The one word that I use consistently and with great success is gracias – thank you. When I’m traveling in a Spanish-speaking country, I use it a hundred times a day. Most everybody is patient and helpful as I garble their language while asking for more towels or hot water for my tea or when the bus leaves. For that, I am sincerely grateful. So I say gracias. All. The. Time.

Over the past 15 years, I’ve traveled in Mexico, to the Sacred Valley of Peru and to Guatemala. In all of those countries, whenever I said “Gracias,” people always said, “De nada” in return. The most common expression of “you’re welcome” in Spanish, de nada literally means “it’s nothing.” In Costa Rica, however, it was different. For the past month, every single time I said gracias, the response was always, con gusto. Con mucho gusto.

With pleasure. With much pleasure.

I loved it every time I heard it. Instead of a nearly dismissive response – it’s nothing — it felt completely different to receive the warmth and connection of “with much pleasure.”

What if this was the way we moved through our days? Through everything we do? In every interaction? What if we choose to do it all with pleasure, with great pleasure?

Returning home after a long time away, my life feels a little like an old pair of jeans found in the bottom of my drawer. Putting them on feels paradoxically both familiar and new. I’m taking the opportunity in the daily routine of my life, to practice doing things with great pleasure. Folding laundry. Driving the car. Chopping peppers. Hugging friends.

How would your day be different if you allow even the most mundane tasks that you’ve done a thousand times to be done with pleasure, with much pleasure?

Instead of my habitual “You’re welcome,” my intention is to say “with pleasure” in response to any thank yous that come my way. Unless I panic and forget the words. Which could happen. Even in English.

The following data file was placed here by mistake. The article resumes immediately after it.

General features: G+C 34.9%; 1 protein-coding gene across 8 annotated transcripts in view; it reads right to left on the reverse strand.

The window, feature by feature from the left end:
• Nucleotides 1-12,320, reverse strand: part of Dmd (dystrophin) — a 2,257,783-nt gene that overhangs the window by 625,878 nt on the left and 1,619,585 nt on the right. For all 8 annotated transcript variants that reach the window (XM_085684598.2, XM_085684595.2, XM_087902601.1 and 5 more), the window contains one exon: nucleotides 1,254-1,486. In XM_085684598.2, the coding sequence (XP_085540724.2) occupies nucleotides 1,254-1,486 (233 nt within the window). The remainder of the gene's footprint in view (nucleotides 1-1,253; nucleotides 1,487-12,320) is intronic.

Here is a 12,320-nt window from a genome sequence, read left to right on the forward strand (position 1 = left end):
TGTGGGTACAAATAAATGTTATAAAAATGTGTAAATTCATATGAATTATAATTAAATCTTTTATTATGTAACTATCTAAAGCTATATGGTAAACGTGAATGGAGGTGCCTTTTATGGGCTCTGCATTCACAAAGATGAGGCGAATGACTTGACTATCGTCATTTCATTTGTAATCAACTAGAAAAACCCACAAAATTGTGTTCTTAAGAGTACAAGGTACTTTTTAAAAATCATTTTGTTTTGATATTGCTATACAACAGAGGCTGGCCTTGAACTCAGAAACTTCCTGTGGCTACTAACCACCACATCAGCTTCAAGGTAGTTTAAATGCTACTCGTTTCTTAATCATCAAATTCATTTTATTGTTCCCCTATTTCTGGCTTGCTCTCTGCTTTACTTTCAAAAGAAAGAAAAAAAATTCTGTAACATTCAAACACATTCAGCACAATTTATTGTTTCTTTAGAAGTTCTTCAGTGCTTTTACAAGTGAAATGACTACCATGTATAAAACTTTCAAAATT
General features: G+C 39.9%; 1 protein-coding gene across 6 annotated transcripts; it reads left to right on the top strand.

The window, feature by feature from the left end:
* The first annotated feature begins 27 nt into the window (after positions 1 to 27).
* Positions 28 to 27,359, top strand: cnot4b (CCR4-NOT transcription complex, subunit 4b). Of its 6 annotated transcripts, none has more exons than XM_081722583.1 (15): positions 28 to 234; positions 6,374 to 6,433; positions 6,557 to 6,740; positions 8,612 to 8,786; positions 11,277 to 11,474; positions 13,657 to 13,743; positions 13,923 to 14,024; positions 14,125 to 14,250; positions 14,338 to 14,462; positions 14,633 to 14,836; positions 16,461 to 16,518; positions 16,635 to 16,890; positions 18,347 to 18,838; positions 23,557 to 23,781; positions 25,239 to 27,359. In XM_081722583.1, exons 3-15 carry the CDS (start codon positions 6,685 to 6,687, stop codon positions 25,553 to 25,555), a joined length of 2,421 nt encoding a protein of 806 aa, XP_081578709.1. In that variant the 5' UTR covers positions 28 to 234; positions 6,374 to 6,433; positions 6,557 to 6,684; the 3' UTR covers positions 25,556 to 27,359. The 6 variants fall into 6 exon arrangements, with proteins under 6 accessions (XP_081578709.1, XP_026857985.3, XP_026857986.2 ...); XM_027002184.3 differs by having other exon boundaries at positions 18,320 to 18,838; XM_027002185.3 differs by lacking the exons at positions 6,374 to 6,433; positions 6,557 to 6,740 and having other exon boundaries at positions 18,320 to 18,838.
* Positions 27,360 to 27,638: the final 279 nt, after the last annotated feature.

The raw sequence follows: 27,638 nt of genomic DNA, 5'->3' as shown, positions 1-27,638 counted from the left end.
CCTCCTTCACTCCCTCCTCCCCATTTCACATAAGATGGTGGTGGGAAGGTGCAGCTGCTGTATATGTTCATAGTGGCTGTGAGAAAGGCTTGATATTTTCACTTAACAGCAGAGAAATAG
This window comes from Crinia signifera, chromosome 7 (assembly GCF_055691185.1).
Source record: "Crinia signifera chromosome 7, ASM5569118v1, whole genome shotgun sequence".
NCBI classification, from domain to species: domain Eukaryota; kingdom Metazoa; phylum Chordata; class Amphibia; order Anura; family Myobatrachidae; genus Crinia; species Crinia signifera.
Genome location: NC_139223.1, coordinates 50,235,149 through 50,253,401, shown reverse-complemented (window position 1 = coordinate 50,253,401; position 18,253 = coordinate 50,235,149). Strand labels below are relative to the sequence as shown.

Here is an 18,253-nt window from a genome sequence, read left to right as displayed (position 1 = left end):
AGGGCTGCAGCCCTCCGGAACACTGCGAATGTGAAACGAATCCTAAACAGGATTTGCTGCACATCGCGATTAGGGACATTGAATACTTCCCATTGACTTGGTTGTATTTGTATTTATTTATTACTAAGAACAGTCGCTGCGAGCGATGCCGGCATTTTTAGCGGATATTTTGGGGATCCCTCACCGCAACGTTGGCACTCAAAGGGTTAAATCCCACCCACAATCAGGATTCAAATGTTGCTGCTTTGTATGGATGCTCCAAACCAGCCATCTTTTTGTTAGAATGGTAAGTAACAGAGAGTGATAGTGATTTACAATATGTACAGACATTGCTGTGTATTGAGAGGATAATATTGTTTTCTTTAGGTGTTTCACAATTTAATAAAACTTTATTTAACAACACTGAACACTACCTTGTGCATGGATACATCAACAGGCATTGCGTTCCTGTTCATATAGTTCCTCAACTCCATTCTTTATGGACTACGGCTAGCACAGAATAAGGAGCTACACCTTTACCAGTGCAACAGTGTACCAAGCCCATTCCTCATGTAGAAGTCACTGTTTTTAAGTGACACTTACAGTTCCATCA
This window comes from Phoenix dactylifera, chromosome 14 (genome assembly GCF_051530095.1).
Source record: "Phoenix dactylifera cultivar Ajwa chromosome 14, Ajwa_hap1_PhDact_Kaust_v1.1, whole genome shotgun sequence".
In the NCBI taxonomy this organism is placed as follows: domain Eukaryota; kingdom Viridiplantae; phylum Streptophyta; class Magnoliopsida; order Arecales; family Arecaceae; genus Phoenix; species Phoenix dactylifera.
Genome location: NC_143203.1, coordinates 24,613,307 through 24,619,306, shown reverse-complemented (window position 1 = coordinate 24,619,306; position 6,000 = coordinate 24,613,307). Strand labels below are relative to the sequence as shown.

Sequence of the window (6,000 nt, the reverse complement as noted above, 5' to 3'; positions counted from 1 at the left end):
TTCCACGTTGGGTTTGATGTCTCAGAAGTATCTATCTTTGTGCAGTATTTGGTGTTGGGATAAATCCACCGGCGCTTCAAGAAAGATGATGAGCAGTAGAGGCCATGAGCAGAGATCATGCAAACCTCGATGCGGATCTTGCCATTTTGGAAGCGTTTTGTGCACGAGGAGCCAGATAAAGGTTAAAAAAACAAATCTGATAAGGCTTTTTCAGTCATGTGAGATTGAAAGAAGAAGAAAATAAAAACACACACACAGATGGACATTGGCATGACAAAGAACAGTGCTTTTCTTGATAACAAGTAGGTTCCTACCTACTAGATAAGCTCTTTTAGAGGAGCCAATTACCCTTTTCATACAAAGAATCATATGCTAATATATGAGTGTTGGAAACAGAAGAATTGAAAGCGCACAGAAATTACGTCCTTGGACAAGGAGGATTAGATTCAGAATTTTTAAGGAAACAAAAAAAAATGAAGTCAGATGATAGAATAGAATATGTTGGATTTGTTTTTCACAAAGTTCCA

CR022314 004Time is a funny thing.  A sometimes slippery, sometimes sluggish thing.  On one level, time is what our lives are made of.  Time is what allows me to experience my life unfolding, moving, happening, changing.

Intellectually, I know that time is rigid and crisply measured:  60 seconds is 60 seconds, an hour is an hour, a day is a day.  And yet, I have a strange, fluid, ever-shifting direct experience of time.

When we planned our month-long Costa Rica adventure in June last year, it seemed so far in the future, it was almost as if it would never come.  But of course, it did.  Once we left, when we gazed out at a whole month away, it seemed almost like it would never be over.  But of course, now it nearly is.

I am doing my best to savor our time here.  To be present for this precious, delicious time together in a beautiful foreign place.  There are so many things that I am longing for at home:  my favorite breakfast, teaching Nia, taking yoga, all my people and my cat (just to name a few).  Yet, I find myself in the funny human place of resisting time’s passing.  Resisting letting go of the things I love here.  Of course I know this is silly.  Of course I do.

The slight heaviness and tightness in my heart remains.  Silly as it may be.

CR022214 004Today was a day filled with adventure and serendipity and wet activities (therefore another lazy one for the camera).  We are in the last few days of our month-long exploration experiment. I feel torn between sadness that this experience is almost over and excitement about getting back to my Nia and yoga practices, about getting back to my teachers and students, all my people, and getting back to the life that I love in Charlottesville.  While we’ve traveled, I’ve done some yoga and danced some Nia, and practiced some meditation and mindfulness, but not like when I’m at home.  A day like today reminds me that my practices are always with me, no matter where I am or what I’m doing.

In the morning, we took the long hike from our hotel to the farthest end of the public beach — next to a busy road, then down a steep slippery path, then all along the beach.  Half-way down the trail, we noticed movement in the trees and saw a troop of howler monkeys, the only Costa Rican species we hadn’t seen yet.  There were a couple of juveniles who wanted to ride on their moms but the moms kept plunking them back on the branches and letting them go on their own.